Jane Hillston elected a Fellow of the Royal Society
Professor Jane Hillston, Head of School of Informatics, has been elected a Fellow of the Royal Society. She is one of only five female fellows whose research falls into a broad computer science or computational sciences fields. Jane joins existing fellows from the School of Informatics: Alan Bundy, Peter Buneman, Wenfei Fan and Gordon Plotkin as well as notable past fellows: Isaac Newton, Charles Darwin, Albert Einstein, Charles Babbage, Dorothy Hodgkin and Stephen Hawking.
Jane Hillston is a Professor of Quantitative Modelling and Head of School in the School of Informatics, and Deputy Vice Principal for Research at the University of Edinburgh.
She holds a BA in Mathematics from the University of York, an MSc in Mathematics from Lehigh University and a PhD in Computer Science from the University of Edinburgh. She is known for her work on stochastic process algebras. In particular, she has developed the PEPA process algebra, and helped develop Bio-PEPA, which is based on the earlier PEPA algebra and is specifically aimed at analysing biochemical networks. In 2004, she received the first Roger Needham Award at the Royal Society in London awarded yearly for a distinguished research contributor in computer research by a UK-based researcher within ten years of their PhD.
In March 2007 she was elected to the fellowship of the Royal Society of Edinburgh and in 2018, to the membership of the Academia Europaea. She is the recipient of the Suffrage Science Award for Computer Science and the RSE Lord Kelvin Medal.
Jane Hillston’s citation
Jane Hillston is known for developing new approaches to modelling both artificial and natural systems. In her doctoral dissertation she elegantly combined elements of formal languages from computer science with mathematical modelling deployed for performance evaluation, opening up a new approach to capturing and reasoning about the dynamic behaviour of systems. This led to the PEPA system, incorporating both temporal and probabilistic aspects in a process algebra framework. Subsequent work by Hillston and her group tackled a broad spectrum of applications including biological, ecological and social systems. More recently she pioneered fluid approximations in formal modelling systems and model checking.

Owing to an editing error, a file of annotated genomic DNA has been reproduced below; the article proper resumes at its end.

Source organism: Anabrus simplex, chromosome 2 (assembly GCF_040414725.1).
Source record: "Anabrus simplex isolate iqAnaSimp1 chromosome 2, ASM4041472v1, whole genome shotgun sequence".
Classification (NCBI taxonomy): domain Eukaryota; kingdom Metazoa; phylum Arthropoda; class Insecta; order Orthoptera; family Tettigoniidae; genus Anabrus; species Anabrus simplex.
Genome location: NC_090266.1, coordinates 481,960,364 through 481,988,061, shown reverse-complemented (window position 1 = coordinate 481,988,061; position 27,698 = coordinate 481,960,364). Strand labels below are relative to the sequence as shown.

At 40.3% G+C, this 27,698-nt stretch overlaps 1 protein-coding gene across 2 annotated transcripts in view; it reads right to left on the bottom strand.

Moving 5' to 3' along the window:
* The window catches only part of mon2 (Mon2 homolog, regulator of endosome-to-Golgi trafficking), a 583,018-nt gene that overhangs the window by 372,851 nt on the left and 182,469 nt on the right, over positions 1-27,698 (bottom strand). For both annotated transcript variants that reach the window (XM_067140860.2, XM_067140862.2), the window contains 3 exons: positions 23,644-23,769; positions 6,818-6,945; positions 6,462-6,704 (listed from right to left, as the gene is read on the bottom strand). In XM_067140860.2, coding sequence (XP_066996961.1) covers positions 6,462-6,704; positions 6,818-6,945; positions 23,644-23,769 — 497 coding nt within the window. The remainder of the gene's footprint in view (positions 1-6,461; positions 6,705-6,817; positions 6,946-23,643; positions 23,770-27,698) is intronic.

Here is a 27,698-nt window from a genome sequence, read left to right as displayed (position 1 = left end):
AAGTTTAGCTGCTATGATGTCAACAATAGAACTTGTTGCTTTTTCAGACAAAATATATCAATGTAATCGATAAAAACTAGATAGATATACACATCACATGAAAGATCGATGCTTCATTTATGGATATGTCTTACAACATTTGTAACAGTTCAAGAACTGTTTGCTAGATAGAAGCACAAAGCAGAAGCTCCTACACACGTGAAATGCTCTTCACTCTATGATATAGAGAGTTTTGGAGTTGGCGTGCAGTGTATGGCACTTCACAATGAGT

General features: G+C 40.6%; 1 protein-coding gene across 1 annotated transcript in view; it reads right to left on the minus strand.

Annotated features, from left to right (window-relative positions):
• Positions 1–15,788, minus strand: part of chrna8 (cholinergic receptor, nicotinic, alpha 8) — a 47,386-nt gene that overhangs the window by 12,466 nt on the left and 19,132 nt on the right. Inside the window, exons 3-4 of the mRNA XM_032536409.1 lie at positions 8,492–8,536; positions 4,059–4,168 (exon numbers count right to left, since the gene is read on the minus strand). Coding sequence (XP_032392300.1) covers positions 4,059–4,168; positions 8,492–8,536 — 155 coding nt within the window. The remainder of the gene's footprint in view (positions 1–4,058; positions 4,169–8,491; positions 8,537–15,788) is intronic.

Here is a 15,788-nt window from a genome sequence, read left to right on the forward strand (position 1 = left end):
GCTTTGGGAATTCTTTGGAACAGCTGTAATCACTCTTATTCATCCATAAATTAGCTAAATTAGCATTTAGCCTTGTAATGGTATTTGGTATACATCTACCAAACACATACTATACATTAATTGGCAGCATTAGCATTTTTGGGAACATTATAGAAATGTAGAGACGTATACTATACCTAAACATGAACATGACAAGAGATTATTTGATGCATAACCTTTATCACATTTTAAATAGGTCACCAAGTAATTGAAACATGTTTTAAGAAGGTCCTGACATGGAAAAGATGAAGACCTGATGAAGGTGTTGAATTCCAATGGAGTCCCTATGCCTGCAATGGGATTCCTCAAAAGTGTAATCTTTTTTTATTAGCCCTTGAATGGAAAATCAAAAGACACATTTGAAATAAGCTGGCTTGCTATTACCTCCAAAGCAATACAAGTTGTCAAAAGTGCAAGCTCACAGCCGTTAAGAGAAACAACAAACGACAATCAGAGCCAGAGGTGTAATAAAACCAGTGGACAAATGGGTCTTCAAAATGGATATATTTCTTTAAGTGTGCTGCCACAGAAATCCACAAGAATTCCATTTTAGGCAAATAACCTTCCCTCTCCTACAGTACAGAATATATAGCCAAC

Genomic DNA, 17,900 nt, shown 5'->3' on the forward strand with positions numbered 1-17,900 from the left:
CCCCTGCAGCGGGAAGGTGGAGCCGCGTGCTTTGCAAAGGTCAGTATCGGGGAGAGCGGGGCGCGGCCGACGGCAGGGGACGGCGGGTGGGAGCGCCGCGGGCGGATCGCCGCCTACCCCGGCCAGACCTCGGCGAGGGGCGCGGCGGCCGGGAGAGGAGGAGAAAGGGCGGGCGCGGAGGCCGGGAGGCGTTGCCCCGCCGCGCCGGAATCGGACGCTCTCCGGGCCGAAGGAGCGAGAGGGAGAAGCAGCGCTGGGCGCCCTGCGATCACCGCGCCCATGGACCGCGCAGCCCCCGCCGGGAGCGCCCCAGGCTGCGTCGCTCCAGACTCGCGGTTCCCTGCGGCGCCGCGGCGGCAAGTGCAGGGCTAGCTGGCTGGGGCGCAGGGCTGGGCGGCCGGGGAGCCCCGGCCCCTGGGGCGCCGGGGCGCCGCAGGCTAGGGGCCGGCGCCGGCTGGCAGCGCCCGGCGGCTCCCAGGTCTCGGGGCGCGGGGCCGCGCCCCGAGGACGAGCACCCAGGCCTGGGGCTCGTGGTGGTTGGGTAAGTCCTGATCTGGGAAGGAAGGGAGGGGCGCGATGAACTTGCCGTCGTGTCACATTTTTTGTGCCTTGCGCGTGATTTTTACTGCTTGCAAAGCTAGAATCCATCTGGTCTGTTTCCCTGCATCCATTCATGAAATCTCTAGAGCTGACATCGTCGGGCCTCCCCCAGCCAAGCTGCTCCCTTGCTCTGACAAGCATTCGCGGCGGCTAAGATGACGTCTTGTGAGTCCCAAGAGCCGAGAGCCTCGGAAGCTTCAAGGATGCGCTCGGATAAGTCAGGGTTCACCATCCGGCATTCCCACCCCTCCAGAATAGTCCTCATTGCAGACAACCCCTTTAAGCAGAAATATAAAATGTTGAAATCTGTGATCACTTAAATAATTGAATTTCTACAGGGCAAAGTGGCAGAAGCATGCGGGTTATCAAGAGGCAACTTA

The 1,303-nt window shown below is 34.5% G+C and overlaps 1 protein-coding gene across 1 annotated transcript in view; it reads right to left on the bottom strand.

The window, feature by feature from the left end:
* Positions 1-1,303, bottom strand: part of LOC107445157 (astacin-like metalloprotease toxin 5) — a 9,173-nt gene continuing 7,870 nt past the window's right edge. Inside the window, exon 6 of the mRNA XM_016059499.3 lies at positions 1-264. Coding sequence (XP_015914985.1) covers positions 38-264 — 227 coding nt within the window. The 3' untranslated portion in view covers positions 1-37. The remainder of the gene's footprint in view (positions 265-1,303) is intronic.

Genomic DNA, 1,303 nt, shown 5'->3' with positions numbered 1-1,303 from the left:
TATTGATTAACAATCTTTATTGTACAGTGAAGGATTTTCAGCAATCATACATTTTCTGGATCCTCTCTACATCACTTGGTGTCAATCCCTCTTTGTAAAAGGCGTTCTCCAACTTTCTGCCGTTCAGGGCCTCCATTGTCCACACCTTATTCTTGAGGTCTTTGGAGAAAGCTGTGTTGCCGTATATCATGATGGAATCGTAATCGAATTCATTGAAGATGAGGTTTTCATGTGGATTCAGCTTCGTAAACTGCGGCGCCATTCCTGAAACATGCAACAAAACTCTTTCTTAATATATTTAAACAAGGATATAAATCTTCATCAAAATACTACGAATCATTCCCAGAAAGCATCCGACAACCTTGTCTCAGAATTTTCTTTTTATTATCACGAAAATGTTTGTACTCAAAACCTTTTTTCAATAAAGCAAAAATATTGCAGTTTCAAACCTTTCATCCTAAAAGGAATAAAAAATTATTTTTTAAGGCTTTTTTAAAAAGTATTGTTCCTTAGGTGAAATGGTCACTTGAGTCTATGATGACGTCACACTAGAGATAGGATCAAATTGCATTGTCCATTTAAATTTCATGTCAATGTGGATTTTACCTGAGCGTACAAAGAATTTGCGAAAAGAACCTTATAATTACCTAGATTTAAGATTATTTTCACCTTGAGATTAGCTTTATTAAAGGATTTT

I am deeply honoured and absolutely delighted to be elected to fellowship of the Royal Society. It will be a privilege to belong to such a distinguished scientific body and I hope that I can use my fellowship to inspire and assist others.
It is an honour to welcome so many outstanding researchers from around the world into the Fellowship of the Royal Society.
Through their careers so far, these researchers have helped further our understanding of human disease, biodiversity loss and the origins of the universe. I am also pleased to see so many new Fellows working in areas likely to have a transformative impact on our society over this century, from new materials and energy technologies to synthetic biology and artificial intelligence. I look forward to seeing what great things they will achieve in the years ahead.
Fellowships of the Royal Society are granted to individuals who have made a "substantial contribution to the improvement of natural knowledge, including mathematics, engineering science, and medical science". Each year, up to 52 new fellows from the United Kingdom, the rest of the Commonwealth of Nations and Ireland are elected. Each candidate is considered on his or her own merits and can be proposed from any sector of the scientific community.
Fellows are elected for life on the basis of excellence in science and are entitled to use the post-nominal letters FRS.